Boundary Disputes, Title Insurance, and Surveys

Residential real estate buyers often erroneously believe that their title insurance policies fully protect them from all legal issues related to their property, including boundary disputes.  Owners’ title insurance policies are prudent investments and indeed afford a great deal of necessary protection.  For example, title insurance protects buyers from defective deeds and prior owners’ liens.  But, title insurance policies generally do not cover boundary encroachment issues.  Pursuant to most title insurance policies, coverage is “excepted” formatters that would be disclosed by an accurate survey and inspection of the premises (e.g., encroachments, overlaps, and boundary line disputes).
While the buyer may assert several legal claims and defenses against the seller and the hostile neighbor, the actual successful exercise of those rights is costly, slow, and stressful.  For example, if a neighbor makes an adverse possession claim, the buyer can retain counsel to defend the neighbor’s “squatters rights” claim and pursue damages from the seller concerning the tainted property that the buyer unwittingly purchased.  In either case, though, the buyer must pay $1000’s in legal fees and tolerate the risk of uncertainty and, potentially, losing property; the title insurance company typically will not bear these burdens.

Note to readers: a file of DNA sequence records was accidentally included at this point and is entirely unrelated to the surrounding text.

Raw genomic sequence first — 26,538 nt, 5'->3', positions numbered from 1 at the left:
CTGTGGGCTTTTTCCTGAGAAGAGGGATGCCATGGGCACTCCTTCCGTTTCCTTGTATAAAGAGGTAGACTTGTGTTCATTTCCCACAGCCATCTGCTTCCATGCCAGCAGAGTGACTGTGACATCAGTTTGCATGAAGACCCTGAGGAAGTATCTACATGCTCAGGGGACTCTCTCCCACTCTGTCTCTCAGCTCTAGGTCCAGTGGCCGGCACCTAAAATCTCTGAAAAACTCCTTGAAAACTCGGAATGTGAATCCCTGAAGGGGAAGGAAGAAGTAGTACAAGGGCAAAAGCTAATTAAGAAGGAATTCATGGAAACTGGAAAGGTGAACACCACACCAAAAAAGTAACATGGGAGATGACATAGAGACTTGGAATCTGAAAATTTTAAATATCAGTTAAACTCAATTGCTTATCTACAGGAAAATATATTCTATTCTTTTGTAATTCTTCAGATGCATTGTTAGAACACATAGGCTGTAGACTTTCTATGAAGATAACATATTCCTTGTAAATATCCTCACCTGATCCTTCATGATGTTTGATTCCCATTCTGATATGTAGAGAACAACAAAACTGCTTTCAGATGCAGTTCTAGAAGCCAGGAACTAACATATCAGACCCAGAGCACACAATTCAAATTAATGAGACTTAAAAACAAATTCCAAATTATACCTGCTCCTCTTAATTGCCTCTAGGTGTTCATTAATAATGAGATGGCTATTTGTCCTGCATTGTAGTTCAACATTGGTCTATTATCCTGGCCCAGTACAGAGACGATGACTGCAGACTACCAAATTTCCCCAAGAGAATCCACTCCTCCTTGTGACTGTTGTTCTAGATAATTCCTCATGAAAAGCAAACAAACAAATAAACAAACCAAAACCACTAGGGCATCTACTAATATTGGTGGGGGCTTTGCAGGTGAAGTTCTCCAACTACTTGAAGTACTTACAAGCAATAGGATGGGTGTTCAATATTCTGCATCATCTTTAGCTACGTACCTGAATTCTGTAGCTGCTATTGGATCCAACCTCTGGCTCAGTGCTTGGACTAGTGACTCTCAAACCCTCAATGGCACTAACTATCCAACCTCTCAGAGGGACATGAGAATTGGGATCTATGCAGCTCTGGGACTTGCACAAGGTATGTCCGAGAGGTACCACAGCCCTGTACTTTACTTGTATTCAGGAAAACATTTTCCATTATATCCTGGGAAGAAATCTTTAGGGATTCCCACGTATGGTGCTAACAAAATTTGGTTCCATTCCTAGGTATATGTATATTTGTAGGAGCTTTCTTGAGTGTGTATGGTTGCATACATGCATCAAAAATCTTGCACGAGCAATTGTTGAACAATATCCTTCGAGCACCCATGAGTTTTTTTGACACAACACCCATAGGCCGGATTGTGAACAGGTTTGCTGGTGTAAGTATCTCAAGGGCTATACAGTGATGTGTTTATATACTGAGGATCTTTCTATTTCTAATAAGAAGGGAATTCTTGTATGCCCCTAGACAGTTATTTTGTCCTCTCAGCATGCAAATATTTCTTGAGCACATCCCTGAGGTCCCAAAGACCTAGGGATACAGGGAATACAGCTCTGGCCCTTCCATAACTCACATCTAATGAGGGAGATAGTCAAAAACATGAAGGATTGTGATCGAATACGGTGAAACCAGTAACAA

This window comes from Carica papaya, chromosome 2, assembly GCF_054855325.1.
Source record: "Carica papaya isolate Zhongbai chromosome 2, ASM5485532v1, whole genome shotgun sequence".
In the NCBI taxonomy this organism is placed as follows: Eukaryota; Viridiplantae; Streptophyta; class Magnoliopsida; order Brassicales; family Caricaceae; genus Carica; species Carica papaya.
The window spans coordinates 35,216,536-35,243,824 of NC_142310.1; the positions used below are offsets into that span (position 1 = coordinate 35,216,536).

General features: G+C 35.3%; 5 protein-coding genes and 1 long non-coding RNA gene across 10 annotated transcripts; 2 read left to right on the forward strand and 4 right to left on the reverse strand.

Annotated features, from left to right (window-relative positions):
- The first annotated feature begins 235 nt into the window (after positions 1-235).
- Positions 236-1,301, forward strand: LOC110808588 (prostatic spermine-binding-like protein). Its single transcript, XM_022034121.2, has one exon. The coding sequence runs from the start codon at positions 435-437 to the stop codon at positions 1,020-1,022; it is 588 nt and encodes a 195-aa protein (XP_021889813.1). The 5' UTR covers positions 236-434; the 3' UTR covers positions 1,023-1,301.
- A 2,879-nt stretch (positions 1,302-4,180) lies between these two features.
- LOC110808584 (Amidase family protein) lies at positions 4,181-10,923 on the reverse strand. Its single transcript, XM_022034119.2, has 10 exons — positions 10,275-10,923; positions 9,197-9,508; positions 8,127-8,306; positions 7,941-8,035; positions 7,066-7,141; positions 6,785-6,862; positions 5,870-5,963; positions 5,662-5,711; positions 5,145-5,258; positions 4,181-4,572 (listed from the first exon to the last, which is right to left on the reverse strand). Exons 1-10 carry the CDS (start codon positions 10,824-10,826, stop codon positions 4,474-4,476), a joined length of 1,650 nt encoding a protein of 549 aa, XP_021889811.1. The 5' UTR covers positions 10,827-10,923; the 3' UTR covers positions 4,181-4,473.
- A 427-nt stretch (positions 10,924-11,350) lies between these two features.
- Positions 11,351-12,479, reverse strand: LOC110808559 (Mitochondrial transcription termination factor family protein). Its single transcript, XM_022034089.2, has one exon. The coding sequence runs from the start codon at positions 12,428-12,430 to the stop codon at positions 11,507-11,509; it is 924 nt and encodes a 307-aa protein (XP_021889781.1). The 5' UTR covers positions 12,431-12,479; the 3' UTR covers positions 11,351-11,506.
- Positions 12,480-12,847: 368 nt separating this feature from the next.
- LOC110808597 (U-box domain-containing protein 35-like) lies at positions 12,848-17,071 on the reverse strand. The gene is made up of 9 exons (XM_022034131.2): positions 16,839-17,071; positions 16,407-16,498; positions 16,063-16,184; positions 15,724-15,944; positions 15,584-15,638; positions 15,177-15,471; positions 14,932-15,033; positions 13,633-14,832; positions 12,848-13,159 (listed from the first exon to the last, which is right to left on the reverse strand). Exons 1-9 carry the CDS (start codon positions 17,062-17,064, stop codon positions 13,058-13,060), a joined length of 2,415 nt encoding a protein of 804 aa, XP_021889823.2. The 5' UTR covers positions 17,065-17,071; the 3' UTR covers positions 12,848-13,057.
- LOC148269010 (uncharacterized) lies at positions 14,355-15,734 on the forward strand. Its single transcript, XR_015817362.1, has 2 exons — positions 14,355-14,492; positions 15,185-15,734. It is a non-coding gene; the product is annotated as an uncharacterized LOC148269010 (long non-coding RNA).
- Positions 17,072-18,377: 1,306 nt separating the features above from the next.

As a result of the lack of title insurance coverage, and the substantial costs of protecting property rights through litigation, it is sometimes advisable for buyers to consider commissioning a survey before closing.  This is especially true if there are any red flags that suggest there may be boundary issues affecting the property.  Such signs include, but are not limited to:

–      the seller or listing agent indicating, expressly or impliedly, that there is a boundary issue (e.g., “there was a ‘little problem’ with the former neighbor complaining about the shed being built on his property, but the neighbor moved away and the new owner has not caused a ‘problem’ since”);

–      the neighbor approaches the buyer during the sales process and indicates there is a boundary issue (e.g., “we will need to talk if you buy this house because your driveway may be a little over the property line— but, I’m sure we can ‘work it out’”); and

–      visible boundary markers, such as bushes or fences, form irregular lines or are otherwise peculiarly located (e.g., a stockade fence apparently forms the sideline of the property, but the garage juts out ten feet beyond the fence line and seemingly on the neighbor’s land).

Ultimately, the only way for a buyer to be certain of the exact boundaries of the parcel — and to ensure no boundary encroachments exist — is to have a survey performed by a licensed professional.

If the buyer decides to obtain a survey as a condition of closing, the buyer should include that right in the purchase and sales agreement (with a clearly articulated right of termination in the event adverse conditions are discovered).  Surveys can be expensive (typically, more than $750.00), but relative to the purchase price (often the largest expenditure in a home buyer’s lifetime) and the expense of resolving a boundary dispute not covered by title insurance, survey costs are quite reasonable.


Comments are closed.

%d bloggers like this: